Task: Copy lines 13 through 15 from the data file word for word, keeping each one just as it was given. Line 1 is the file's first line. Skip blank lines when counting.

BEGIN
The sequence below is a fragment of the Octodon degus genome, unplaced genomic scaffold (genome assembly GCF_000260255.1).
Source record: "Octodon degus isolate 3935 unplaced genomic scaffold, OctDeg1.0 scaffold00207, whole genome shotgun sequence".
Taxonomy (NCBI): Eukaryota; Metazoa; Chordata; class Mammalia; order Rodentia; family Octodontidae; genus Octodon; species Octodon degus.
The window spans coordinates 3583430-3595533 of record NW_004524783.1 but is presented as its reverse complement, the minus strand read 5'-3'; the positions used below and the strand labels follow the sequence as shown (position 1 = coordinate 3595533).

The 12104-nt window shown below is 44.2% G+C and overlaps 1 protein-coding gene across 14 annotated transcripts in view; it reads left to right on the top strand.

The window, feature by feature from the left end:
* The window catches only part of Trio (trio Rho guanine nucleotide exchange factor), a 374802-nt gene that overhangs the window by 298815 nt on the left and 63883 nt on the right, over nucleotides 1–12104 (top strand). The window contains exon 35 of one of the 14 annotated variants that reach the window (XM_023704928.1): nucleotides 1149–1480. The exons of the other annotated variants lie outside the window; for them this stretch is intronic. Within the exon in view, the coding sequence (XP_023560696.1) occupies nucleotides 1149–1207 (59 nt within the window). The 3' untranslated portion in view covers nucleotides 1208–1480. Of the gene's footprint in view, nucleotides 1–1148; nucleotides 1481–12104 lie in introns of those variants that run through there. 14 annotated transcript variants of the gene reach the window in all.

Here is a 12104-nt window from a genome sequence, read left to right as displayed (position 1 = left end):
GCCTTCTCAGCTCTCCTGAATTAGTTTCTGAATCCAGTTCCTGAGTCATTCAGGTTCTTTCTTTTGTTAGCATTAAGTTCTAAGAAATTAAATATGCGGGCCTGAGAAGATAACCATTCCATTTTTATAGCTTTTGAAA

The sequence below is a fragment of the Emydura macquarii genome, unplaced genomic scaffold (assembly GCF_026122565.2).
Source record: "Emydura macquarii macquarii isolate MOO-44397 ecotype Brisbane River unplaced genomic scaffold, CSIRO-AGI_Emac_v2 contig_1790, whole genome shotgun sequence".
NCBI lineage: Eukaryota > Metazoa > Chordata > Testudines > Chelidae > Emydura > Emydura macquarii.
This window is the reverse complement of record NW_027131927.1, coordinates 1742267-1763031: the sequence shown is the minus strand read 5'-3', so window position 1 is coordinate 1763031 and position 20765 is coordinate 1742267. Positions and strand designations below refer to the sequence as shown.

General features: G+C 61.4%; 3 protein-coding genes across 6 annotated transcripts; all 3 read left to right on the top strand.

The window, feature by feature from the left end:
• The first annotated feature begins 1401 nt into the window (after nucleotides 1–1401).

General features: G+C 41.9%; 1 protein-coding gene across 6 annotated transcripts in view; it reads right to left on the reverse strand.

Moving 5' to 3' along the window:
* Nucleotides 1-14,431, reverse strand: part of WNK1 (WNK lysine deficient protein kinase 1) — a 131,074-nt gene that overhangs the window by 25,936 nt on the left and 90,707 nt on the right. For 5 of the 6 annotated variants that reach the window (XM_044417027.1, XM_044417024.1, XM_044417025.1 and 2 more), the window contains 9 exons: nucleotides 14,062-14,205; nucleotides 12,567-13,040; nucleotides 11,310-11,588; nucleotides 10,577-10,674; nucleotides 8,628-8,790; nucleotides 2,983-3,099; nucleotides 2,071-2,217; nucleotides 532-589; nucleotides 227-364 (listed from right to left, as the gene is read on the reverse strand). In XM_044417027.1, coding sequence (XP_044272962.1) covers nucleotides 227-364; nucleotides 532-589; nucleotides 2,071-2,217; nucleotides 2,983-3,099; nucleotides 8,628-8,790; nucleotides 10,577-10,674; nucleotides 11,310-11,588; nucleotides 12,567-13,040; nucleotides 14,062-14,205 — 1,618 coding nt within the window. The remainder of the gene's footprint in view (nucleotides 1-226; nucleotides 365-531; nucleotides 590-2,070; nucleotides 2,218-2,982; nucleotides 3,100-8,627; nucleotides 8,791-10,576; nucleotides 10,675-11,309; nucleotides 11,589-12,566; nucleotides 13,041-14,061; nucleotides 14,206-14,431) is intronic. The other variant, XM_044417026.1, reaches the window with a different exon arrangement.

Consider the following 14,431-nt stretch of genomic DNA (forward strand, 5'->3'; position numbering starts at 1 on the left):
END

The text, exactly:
This window is the reverse complement of record NW_027131927.1, coordinates 1742267-1763031: the sequence shown is the minus strand read 5'-3', so window position 1 is coordinate 1763031 and position 20765 is coordinate 1742267. Positions and strand designations below refer to the sequence as shown.

General features: G+C 61.4%; 3 protein-coding genes across 6 annotated transcripts; all 3 read left to right on the top strand.

The window, feature by feature from the left end: